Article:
Denison Catholics Support Pope's Decision To Resign - KTEN.com - No One Gets You Closer

Denison Catholics Support Pope's Decision To Resign

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DENISON, TX -- Pope Benedict XVI became the first pope in 600 years to resign from office, and many parishioners are eager to see who will replace him.

As of Thursday at 2 p.m., there is no pope, only pope emeritus. Swiss Guards in the countryside outside Rome shut the doors on Pope Benedict's time as one of the most powerful men in the world.

Catholics in Denison heard a message about the resignation of the pope during the regular noontime mass at Saint Patrick Catholic Church.

"He's the one that we recognize as continuing in the line of Peter the Apostle that Christ founded his church upon," says Father Steve Mocio.

After visiting the Vatican with 40 other parishioners, Jacque Otker says she feels a closer connection to the Bishop of Rome.

"He's someone that we look to for guidance and to give us some spiritual direction and I think that's why I respect him for acknowledging his humanness," says Oetker.

Even though it is exceedingly rare for a pope to decide to leave office, many parishioners say they can understand why he decided to resign at age 85.

"Only he knows, possibly he might be ill or getting Alzheimer's and cannot fulfill his job," says parishioner Pat Miller.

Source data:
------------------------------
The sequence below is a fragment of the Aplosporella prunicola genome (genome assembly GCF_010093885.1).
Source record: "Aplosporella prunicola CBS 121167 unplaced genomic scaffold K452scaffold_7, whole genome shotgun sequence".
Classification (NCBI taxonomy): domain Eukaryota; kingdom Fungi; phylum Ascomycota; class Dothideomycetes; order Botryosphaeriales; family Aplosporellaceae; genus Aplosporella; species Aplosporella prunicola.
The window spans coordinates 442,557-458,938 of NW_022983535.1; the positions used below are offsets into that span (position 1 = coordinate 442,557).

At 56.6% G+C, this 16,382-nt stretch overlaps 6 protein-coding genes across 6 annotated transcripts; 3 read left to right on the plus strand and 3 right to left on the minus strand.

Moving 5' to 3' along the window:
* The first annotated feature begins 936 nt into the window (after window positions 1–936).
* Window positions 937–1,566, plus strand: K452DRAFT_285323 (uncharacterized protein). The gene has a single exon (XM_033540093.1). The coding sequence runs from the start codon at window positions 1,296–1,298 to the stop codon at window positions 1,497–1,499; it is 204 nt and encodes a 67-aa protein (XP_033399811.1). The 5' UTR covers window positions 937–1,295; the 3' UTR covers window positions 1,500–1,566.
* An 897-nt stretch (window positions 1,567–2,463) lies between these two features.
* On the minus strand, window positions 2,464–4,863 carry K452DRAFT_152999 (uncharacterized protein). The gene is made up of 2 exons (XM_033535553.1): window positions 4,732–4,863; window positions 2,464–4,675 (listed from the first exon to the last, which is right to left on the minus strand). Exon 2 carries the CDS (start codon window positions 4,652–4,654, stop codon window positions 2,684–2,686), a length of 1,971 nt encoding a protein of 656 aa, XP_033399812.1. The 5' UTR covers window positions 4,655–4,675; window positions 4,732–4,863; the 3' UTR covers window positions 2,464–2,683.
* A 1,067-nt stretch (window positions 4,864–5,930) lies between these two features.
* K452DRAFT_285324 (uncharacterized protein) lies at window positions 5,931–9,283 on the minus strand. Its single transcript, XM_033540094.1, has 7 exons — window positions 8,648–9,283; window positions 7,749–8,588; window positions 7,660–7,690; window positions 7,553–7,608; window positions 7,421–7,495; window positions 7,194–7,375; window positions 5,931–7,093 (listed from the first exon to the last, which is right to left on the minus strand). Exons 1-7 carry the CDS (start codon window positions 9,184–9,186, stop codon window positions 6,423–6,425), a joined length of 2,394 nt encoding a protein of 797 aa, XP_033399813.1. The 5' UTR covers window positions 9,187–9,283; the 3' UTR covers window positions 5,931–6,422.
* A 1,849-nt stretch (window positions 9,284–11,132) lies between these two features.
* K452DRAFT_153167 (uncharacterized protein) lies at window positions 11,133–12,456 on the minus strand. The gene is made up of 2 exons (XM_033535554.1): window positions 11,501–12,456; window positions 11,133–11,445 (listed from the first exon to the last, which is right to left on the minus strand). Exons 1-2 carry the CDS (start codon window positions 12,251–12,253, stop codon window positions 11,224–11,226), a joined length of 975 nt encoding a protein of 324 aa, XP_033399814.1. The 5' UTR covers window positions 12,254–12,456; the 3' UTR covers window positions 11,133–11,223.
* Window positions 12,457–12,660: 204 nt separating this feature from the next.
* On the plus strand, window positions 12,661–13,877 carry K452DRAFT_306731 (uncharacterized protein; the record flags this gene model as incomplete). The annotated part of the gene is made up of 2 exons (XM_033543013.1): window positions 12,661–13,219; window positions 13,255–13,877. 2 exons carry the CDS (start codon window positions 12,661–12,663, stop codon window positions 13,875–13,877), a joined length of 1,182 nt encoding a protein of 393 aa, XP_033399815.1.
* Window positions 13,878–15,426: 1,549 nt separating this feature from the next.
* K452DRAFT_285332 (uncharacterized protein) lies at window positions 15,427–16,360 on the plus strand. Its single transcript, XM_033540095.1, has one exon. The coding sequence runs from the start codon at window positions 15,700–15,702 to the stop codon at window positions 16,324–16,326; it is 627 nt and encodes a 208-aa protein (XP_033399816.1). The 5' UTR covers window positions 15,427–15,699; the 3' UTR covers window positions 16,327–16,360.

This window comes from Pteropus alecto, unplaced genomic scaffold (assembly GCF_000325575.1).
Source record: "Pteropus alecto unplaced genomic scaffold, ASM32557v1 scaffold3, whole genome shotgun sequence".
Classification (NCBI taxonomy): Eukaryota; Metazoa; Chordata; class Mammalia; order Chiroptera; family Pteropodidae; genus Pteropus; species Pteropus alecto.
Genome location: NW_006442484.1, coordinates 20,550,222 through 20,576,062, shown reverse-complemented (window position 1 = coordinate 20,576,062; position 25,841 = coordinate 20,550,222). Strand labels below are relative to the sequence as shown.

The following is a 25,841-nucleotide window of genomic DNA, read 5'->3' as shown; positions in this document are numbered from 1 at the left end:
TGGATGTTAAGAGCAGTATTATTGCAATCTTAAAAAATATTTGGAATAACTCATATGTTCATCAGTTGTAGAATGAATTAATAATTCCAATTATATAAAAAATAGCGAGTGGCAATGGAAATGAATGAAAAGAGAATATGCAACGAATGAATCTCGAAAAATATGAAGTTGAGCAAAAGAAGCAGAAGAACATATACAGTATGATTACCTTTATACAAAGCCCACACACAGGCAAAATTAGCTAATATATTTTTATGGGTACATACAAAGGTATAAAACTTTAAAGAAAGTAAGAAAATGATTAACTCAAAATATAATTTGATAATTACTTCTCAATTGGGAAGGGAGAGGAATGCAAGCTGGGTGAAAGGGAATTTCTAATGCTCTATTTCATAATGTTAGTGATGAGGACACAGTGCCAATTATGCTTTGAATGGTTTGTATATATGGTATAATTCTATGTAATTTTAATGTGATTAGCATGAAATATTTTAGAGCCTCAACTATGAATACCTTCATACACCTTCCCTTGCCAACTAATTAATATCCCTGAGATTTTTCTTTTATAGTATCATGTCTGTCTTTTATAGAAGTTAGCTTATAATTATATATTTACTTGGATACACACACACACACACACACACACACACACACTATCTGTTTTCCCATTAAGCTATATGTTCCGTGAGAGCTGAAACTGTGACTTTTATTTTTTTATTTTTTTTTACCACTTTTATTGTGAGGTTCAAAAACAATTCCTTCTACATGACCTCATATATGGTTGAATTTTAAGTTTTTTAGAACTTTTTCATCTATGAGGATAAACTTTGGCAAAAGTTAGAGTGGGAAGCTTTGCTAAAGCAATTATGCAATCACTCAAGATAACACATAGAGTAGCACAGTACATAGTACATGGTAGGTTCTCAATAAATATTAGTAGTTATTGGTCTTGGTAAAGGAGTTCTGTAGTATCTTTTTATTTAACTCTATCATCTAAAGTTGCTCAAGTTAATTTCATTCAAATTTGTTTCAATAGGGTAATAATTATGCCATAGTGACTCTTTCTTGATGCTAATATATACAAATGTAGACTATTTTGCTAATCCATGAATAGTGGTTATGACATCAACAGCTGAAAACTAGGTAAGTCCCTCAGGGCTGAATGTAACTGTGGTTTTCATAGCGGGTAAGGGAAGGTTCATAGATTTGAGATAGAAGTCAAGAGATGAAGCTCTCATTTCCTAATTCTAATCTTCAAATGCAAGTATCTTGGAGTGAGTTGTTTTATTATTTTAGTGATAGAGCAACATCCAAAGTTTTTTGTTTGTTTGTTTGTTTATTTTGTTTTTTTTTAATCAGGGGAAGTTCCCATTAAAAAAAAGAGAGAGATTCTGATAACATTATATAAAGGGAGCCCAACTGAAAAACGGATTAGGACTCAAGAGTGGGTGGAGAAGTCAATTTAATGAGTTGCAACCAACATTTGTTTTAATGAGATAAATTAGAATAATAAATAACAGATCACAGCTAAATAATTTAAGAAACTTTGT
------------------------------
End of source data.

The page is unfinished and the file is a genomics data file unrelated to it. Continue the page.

"He's a pretty old man and maybe somebody can replace him," says parishioner Victor Mansilla.

In a statement from the Vatican, the pope says strength of body and mind are necessary and in the last few months, that strength deteriorated in him to the extent he can no longer do his job properly.

"It's quite amazing, they had all the bells at St. Peter's Square going whenever he was loaded onto the helicopter," says parishioner Paul Schnitker.

Now, it will be up to a group of cardinals to choose the next leader of the Catholic church. Pope John Paul II, who died in 2005, was the first in hundreds of years not to be from Italy.

"God will intercede and the right one will be picked. It would be nice to have Monsignor Cardinal Dolan from New York, but I don't think they'd pick an American," says Miller.

"Whoever is elected is going to be received warmly and embraced," says Mocio.

In a farewell message, Pope Benedict XVI pledged obedience to his successor and he will reportedly no longer make public statements. On Monday, cardinals are expected to finalize a date for their conclave to pick a new pope.